New Canary Islands holiday rules that could be brought in following protests

Holidaymakers are being warned of new rules that could be imposed in the Canary Islands.
Holidaymakers are being warned of new rules that could be imposed in the Canary Islands. -Credit:Getty Images/iStockphoto

Tourists are being warned they could face new rules in the Canary Islands following protests in the holiday destination.

Over the weekend, thousands of people staged a protest over so-called "overtourism" in Lanzarote, Tenerife and beyond, with locals increasingly fed up over an influx of holidaymakers. An angry anti-tourist movement has been gaining momentum throughout the Canary Islands in recent months - as locals say "enough is enough".

Lanzarote, Tenerife and other island locals have warned the Canary Islands "have a limit" when it comes to tourism. Residents have moved to blast visitors with anti-tourism graffiti and local campaigns demonstrating over the influx of people on the holiday hotspot, reports BirminghamLive.

The seven main Canary Islands are home to 2.2 million people and in 2023, nearly 14 million international tourists visited them - up 13% from the previous year. To combat the rising tide of visitors, the local authorities could introduce new rules and regulations.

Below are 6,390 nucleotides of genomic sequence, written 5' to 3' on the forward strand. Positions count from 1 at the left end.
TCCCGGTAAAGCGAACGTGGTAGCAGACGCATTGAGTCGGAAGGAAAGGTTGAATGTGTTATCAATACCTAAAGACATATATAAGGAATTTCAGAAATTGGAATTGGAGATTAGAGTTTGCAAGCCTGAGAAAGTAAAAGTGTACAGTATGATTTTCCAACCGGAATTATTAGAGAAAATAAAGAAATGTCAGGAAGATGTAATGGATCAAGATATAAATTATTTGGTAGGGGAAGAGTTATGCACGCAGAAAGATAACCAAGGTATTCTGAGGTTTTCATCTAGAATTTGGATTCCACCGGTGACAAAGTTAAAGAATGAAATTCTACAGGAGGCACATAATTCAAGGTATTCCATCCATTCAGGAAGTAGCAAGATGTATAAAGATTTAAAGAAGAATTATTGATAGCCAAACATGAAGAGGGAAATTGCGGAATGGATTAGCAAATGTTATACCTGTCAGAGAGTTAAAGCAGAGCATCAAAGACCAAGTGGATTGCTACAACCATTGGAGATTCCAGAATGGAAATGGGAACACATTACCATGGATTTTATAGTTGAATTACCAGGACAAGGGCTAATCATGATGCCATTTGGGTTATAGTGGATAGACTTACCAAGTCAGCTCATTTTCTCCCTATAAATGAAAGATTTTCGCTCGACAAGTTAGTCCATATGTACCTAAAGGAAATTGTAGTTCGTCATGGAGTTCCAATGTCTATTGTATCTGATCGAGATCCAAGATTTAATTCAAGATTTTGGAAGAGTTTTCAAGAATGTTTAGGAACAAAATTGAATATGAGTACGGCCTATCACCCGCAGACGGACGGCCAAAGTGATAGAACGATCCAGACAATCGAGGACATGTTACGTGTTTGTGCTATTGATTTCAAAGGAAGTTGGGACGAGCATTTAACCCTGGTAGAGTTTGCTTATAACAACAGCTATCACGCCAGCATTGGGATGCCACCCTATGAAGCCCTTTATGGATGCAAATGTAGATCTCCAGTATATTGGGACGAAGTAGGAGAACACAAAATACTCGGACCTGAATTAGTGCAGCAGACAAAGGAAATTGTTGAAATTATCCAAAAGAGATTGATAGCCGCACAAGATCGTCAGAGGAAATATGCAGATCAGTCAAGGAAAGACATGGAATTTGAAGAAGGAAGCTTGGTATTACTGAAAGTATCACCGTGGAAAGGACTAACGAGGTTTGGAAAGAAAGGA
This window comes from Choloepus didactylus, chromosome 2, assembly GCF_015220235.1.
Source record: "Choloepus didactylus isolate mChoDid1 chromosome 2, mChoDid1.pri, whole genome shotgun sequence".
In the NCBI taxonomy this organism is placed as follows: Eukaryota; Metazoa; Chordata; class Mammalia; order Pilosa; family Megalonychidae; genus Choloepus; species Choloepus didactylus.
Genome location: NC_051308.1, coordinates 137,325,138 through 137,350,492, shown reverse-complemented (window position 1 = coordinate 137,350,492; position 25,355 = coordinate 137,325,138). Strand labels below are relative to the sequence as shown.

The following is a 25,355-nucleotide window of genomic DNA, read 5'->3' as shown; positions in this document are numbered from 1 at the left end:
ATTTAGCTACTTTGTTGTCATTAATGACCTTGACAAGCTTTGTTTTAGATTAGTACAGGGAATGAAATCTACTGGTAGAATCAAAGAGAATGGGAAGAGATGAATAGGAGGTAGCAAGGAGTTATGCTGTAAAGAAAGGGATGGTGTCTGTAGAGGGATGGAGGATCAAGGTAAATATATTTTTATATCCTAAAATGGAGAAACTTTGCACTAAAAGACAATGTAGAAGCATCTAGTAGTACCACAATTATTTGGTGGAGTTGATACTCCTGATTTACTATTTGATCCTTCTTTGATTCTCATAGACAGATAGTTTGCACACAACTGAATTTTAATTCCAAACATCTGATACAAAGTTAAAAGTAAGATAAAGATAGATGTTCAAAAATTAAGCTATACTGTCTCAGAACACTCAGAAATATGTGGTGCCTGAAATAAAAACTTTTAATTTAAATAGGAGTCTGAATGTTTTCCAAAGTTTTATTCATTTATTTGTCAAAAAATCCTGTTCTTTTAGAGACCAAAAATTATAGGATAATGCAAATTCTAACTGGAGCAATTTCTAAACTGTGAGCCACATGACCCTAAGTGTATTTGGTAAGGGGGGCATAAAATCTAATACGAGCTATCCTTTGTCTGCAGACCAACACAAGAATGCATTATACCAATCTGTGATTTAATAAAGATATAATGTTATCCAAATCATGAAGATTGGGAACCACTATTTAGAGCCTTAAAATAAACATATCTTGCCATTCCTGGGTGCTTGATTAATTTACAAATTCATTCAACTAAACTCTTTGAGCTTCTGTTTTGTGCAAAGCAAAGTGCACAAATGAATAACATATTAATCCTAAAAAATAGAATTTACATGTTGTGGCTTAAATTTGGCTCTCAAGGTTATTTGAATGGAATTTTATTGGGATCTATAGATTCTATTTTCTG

Visitor limits

Rosa Dávila, the first female president of Tenerife, proposed visitor limits. She warned: "In addition, there have to be limits to prevent tourism from overflowing."

Tourism accounts for 35% of the gross domestic product (GDP) in the Canary Islands, but demonstrators say changes to the industry must be made. Groups protested in Tenerife, Lanzarote, Gran Canaria, Fuerteventura and La Palma on Saturday.


Davila proposed a new tourism model that would charge visitors a fee to access natural spaces. She is also advocating measures to "modulate" the number of tourists arriving in Tenerife - and "study the impact of demographic growth.

She said after the mass protests: "We must analyze the exceptionalities that can be applied in a territory as fragile and limited as ours. What is clear is that Tenerife cannot be a theme park. Those who visit us have to value and respect our natural and cultural wealth, our resources, and they have to be clear about the rules for their preservation."

Daily tax

President of the Canary Islands, Fernando Clavijo, previously warned that a daily cost for visitors could be on the table. While not included in current plans, Clavijo said the government is willing to look at suggestions of a three euro per night charge.

He said last Friday: "It is true that the ecotax is not included in the government program, but it is also true that we are willing to discuss it; the government will always engage in dialogue."